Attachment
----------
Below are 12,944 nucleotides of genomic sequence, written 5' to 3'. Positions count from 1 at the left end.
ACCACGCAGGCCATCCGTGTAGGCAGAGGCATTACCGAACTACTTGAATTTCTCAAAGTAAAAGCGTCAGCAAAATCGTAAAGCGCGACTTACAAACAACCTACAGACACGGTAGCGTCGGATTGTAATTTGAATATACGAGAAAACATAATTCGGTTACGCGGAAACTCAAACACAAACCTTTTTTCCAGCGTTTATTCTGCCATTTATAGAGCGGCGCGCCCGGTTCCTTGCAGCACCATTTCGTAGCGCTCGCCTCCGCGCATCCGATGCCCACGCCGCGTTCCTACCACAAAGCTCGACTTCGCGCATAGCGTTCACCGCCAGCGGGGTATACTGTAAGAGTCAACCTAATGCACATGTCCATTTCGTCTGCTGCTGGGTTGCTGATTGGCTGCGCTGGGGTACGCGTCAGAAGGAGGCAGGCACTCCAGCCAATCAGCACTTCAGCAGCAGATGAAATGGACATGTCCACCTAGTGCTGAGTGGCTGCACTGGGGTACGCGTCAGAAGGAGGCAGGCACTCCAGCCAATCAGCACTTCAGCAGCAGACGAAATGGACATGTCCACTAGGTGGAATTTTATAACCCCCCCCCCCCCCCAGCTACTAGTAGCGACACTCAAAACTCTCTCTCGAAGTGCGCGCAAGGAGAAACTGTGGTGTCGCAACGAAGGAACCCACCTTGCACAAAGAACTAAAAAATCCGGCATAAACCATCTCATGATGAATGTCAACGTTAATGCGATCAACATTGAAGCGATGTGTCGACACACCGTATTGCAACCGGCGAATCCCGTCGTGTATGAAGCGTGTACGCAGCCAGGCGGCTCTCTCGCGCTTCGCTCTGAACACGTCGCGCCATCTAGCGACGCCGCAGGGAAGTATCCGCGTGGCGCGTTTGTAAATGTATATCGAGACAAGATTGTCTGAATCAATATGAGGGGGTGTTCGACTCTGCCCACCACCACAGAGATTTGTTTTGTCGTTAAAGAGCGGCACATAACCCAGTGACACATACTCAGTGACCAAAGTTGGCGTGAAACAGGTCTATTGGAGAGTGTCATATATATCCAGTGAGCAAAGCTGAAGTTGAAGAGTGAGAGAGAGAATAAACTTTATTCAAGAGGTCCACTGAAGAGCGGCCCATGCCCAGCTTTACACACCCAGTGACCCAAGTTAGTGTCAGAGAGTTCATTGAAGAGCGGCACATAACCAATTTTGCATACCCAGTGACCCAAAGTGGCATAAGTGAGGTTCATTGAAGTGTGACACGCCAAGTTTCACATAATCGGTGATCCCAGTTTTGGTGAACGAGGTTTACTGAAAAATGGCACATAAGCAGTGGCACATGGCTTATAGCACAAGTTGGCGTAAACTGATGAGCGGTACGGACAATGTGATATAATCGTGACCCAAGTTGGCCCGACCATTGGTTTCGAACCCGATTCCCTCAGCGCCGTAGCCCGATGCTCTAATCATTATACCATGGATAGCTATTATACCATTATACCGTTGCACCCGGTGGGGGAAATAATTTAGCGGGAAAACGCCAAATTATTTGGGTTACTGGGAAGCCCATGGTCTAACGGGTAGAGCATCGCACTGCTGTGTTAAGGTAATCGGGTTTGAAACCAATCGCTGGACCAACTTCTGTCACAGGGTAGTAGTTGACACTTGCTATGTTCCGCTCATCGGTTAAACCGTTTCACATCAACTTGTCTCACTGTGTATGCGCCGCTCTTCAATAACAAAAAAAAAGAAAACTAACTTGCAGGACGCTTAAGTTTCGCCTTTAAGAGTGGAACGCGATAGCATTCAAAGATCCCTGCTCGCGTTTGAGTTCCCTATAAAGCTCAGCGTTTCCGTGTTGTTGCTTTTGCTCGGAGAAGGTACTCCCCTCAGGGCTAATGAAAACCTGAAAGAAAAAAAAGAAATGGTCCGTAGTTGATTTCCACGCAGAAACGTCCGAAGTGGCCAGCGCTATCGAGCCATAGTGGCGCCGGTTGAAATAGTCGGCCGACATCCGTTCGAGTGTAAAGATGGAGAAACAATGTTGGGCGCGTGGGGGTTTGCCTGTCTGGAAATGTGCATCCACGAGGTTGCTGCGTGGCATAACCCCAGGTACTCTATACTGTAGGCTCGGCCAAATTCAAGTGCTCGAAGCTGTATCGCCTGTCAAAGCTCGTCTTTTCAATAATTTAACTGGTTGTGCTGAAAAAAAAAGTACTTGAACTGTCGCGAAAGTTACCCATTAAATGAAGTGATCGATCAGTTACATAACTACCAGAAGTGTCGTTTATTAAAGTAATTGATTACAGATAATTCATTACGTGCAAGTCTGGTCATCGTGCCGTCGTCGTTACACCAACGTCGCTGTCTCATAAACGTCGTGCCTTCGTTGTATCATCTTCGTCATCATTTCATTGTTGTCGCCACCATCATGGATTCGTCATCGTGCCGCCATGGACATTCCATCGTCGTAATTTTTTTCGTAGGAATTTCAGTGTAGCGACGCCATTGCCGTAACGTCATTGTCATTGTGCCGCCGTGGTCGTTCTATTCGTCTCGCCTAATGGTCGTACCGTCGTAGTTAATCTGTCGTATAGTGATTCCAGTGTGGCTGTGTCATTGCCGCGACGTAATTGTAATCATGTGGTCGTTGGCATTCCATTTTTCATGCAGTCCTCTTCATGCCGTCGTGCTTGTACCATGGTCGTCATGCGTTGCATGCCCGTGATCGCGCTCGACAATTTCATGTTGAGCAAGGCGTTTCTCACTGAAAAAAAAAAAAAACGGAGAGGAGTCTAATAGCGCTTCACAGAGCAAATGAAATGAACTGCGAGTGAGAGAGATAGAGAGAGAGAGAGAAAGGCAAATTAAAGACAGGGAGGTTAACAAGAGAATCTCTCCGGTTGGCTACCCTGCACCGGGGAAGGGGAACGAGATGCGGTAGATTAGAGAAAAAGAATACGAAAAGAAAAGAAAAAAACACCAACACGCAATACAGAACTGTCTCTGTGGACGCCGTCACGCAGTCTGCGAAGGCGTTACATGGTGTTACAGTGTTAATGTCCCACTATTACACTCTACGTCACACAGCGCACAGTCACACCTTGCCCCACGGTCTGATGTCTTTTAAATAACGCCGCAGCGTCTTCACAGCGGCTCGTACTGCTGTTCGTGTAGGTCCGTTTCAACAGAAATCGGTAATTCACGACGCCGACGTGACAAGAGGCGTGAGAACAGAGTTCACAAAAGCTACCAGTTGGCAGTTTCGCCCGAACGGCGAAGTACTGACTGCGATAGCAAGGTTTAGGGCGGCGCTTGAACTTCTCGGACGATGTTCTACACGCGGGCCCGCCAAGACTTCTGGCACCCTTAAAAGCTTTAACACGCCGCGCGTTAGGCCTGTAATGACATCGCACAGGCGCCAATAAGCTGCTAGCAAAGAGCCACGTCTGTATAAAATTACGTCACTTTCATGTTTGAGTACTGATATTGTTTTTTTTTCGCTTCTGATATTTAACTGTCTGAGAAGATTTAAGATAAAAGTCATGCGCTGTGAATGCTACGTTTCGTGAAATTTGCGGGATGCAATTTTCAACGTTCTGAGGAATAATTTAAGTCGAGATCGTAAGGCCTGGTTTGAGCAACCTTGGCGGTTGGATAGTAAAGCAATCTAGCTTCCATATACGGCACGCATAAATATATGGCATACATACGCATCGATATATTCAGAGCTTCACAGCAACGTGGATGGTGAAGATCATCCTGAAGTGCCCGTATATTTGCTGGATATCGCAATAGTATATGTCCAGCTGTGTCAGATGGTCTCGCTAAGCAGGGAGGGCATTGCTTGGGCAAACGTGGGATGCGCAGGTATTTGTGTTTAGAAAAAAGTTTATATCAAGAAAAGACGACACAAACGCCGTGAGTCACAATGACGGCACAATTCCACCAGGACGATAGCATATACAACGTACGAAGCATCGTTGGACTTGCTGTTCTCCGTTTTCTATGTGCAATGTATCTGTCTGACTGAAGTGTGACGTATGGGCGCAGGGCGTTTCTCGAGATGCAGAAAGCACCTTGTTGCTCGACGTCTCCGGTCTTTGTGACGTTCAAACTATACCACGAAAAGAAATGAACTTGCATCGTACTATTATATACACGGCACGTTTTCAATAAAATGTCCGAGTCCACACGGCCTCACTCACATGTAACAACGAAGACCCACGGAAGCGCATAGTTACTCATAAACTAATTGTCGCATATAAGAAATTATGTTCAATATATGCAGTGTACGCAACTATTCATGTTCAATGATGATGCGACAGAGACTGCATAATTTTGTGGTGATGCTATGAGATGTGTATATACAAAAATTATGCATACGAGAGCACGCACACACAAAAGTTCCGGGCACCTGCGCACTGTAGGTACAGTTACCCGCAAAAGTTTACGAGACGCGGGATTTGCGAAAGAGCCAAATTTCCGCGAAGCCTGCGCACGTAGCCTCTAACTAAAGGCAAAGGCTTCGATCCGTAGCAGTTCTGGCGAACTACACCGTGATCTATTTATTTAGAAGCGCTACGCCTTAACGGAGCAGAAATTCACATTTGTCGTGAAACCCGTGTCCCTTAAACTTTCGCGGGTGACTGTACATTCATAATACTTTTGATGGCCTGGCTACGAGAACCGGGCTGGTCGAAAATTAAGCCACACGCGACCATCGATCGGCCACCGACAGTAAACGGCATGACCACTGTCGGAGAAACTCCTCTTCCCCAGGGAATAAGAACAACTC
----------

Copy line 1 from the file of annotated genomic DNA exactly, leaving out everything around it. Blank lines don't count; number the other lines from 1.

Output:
Below are 12,944 nucleotides of genomic sequence, written 5' to 3'. Positions count from 1 at the left end.